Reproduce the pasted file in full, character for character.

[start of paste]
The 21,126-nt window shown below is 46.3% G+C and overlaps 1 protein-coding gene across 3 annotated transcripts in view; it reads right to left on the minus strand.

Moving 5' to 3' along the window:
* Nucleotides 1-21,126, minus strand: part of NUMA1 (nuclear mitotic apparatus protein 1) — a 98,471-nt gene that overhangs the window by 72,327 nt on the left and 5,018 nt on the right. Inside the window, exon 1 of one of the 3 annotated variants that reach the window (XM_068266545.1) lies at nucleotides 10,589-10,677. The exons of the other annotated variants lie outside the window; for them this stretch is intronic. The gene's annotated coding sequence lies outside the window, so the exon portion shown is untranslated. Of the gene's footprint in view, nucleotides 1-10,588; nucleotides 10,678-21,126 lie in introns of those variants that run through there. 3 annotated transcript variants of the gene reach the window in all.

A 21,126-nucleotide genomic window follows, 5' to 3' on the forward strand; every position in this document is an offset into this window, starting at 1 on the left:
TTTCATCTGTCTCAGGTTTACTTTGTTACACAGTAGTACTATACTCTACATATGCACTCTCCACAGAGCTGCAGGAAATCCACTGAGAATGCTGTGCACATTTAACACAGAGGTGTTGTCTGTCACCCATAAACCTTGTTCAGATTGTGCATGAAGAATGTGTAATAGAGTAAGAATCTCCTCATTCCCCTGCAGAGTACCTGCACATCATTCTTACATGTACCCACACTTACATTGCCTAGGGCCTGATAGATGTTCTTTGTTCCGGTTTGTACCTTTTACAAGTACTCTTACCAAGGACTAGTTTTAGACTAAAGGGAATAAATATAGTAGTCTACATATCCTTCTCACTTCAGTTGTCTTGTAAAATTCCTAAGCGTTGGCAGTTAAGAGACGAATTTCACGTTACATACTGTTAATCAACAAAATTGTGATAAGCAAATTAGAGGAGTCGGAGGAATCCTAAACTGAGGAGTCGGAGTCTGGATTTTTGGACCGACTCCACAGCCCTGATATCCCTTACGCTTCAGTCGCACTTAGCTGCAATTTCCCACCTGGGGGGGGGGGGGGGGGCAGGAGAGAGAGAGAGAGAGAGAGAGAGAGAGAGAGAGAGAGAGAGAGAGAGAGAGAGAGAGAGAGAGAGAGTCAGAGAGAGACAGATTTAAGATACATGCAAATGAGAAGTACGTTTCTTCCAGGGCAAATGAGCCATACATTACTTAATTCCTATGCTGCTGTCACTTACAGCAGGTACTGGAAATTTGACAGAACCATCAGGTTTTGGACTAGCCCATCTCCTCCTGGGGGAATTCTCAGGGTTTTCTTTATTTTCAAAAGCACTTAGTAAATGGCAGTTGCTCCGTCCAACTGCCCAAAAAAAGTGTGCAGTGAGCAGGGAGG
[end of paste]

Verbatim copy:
The 21,126-nt window shown below is 46.3% G+C and overlaps 1 protein-coding gene across 3 annotated transcripts in view; it reads right to left on the minus strand.

Moving 5' to 3' along the window:
* Nucleotides 1-21,126, minus strand: part of NUMA1 (nuclear mitotic apparatus protein 1) — a 98,471-nt gene that overhangs the window by 72,327 nt on the left and 5,018 nt on the right. Inside the window, exon 1 of one of the 3 annotated variants that reach the window (XM_068266545.1) lies at nucleotides 10,589-10,677. The exons of the other annotated variants lie outside the window; for them this stretch is intronic. The gene's annotated coding sequence lies outside the window, so the exon portion shown is untranslated. Of the gene's footprint in view, nucleotides 1-10,588; nucleotides 10,678-21,126 lie in introns of those variants that run through there. 3 annotated transcript variants of the gene reach the window in all.

A 21,126-nucleotide genomic window follows, 5' to 3' on the forward strand; every position in this document is an offset into this window, starting at 1 on the left:
TTTCATCTGTCTCAGGTTTACTTTGTTACACAGTAGTACTATACTCTACATATGCACTCTCCACAGAGCTGCAGGAAATCCACTGAGAATGCTGTGCACATTTAACACAGAGGTGTTGTCTGTCACCCATAAACCTTGTTCAGATTGTGCATGAAGAATGTGTAATAGAGTAAGAATCTCCTCATTCCCCTGCAGAGTACCTGCACATCATTCTTACATGTACCCACACTTACATTGCCTAGGGCCTGATAGATGTTCTTTGTTCCGGTTTGTACCTTTTACAAGTACTCTTACCAAGGACTAGTTTTAGACTAAAGGGAATAAATATAGTAGTCTACATATCCTTCTCACTTCAGTTGTCTTGTAAAATTCCTAAGCGTTGGCAGTTAAGAGACGAATTTCACGTTACATACTGTTAATCAACAAAATTGTGATAAGCAAATTAGAGGAGTCGGAGGAATCCTAAACTGAGGAGTCGGAGTCTGGATTTTTGGACCGACTCCACAGCCCTGATATCCCTTACGCTTCAGTCGCACTTAGCTGCAATTTCCCACCTGGGGGGGGGGGGGGGGGCAGGAGAGAGAGAGAGAGAGAGAGAGAGAGAGAGAGAGAGAGAGAGAGAGAGAGAGAGAGAGAGAGAGAGAGTCAGAGAGAGACAGATTTAAGATACATGCAAATGAGAAGTACGTTTCTTCCAGGGCAAATGAGCCATACATTACTTAATTCCTATGCTGCTGTCACTTACAGCAGGTACTGGAAATTTGACAGAACCATCAGGTTTTGGACTAGCCCATCTCCTCCTGGGGGAATTCTCAGGGTTTTCTTTATTTTCAAAAGCACTTAGTAAATGGCAGTTGCTCCGTCCAACTGCCCAAAAAAAGTGTGCAGTGAGCAGGGAGG